kAmya karmas (was Re: [Advaita-l] Animal sacrifice)
rama.balasubramanian at gmail.com
Wed Jan 11 15:10:37 CST 2006
There seems to be some confusion regarding the intent of my mail, as
evidenced by the following comments:
<<<<<"We discussed this topic sometime in the past. Please see the thread
"Some Vedic sacrifices of this century" and here is an excellent post
by Anand from that thread.
Whether correct or not, prohibition by Government of India alone is a
sufficient reason to cite inability to do the yaj~na-s that involve
My mail was not to discuss the validity or otherwise of animal
sacrifices. I now regret I got into that, people (including me) just
keep saying whatever they feel is correct. Animal sacrifices, women
reciting veda, etc come up in periodic intervals with no one changing
their positions. Pointless topics on the whole, and I usually avoid
I was only replying to Sri Sanjays observation that kaamya karmas
*intrinsically create bondage*. The point is they do NOT. The
intention of the kartaa is what matters. This is a big difference from
the bhedaabheda schools, and even some advaitins like maNDana mishra.
They think that nitya and naimittika karmas should be done by
everyone, even j~naanis, and kaamya karmas should be given up. This
helps to get moxa after death and also prevents avidyaa from coming
back. There are two faults Shankara finds with this:
1. kaamya karmas are as effective in purifying the mind as other
karmas and need not (should not?) be avoided.
2. karmas do not directly give moxa, j~naana does. karma and
meditation either facilitate j~naana or give krama mukti via saayujya
with the devataa (suurya, praaNa, etc). Correct j~naana once obtained
will not go away.
The first point is subtle (at least for me), and as I said I realized
that a few years back when I read some talks with Mahasannidhaanam.
After that, I went through bhAShyas to find support for that. I don't
think this topic has ever been discussed before. That's exactly the
reason I changed the subject line from animal sacrifices to kaamya
karma. If it has been discussed before and it was obvious to most
here, I apologize for the waste of time.
This ends the objective part of this discussion. Some subjective views
(of mine) are below.
On 1/10/06, S Jayanarayanan <sjayana at yahoo.com> wrote:
> > 2. As per aapastamba, 40 samskaaras have to be performed during the
> > life time. This includes doing soma-yaaga at least once, which
> > involves sacrifice of animals. So, it's not necessary that animal
> > sacrifice is only in "kaamya" rites. It is possible that other R^ishis
> > may have different samskaaras which do not involve sacrifice of
> > animals. But I seriously doubt this.
> So what if one has not performed a few saMskaaras? According to Gautama
> 8.22-25, there is no *necessity* for doing all the saMskaaras for one who seeks
> mukti. One can perform a few saMskaaras, and then strive to develop the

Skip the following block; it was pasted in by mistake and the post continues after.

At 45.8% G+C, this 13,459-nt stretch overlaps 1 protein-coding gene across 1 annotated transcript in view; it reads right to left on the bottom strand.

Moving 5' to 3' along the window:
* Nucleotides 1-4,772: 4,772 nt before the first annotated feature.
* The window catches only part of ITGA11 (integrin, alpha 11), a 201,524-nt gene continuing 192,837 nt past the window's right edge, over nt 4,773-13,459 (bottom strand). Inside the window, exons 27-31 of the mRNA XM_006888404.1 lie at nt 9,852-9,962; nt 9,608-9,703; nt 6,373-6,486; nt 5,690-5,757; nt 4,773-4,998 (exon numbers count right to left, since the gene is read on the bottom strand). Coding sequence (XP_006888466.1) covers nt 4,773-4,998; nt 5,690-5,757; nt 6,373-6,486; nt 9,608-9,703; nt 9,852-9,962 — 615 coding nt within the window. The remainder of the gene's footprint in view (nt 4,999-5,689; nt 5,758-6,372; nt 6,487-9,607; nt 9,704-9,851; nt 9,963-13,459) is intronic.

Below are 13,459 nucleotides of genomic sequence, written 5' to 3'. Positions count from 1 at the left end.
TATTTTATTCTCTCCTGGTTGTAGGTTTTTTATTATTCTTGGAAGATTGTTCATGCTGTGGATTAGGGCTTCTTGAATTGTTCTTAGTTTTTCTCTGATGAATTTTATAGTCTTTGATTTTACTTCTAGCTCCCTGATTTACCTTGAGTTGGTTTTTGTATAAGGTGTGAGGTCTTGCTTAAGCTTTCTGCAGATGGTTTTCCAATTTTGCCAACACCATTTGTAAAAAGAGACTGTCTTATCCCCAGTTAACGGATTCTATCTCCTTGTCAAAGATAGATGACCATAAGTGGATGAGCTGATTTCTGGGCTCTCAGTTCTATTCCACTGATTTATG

> requisite AtmaguNAH. There is no point claiming that it is "difficult" to
> develop AtmaguNAH without saMskaaras - if there's a serious will to develop
> them, the divine's ever-flowing grace will show the way. Also, if it were
> really the case that there was an inherent difficulty in developing the
> AtmaguNAH without the saMskaaras, I don't believe that Gautama would've
> specifically mentioned that all the saMskaaras do not have to necessarily be
> performed to develop the AtmaguNAH.
Thanks for the information, I'll try to do some more reaserch on this.
It's difficult to gauge the greatness of sarvaj~nas like aapastamba
and gautama, much less compare their views. But perhaps gautama is
just saying that developing traits such as purity, faith and devotion
are somewhat independent of samskaaras and should be developed even if
one does perform all of them, and that the traits have independent
validity in helping get moxa. But performing all of them and
developing good qualities at the same time should definitely be
better? It's also difficult to make conclusions on this without
examining the verses and what the commentarial tradition has to say
> A GaNapati homam or VishhNu sahasranaama homam is indeed an excellent way of
> worshipping GaNesha or VishhNu, and is highly recommended by many teachers.
> But is it not the case that such homams have become popular nowadays because
> most people have virtually abandoned the performance of agnihotra as a nitya
> karma? Why not first attempt to do all of one's nitya karmas instead of
> concentrating on a kAmya karma?
It's a good point. I hope at some point to start doing the agnihotram
etc. Let's see how that goes. But I think lots of times these optional
rites are done with some result in mind, example, aayuShya homam
during birthdays, etc.
> But I don't see how animal sacrifice of all kinds is necessarily "wise". Here
> is an instance of Ramana Maharshi assenting that animal sacrifices at a Kali
> temple can be stopped:
I was going to discuss this, but perhaps I'll send you a private email
later. This topic (animal sacrifice) is somewhat useless in public
discussions. Anyway, it's not like I am going to perform any animal
sacrifices. It remains to be seen whether I can even get going on my
agnihotram project and as the next step the paaka yaj~nas. I don't
expect to conduct soma yaagams or much less the vaajapeya. So let's
just leave it at that.
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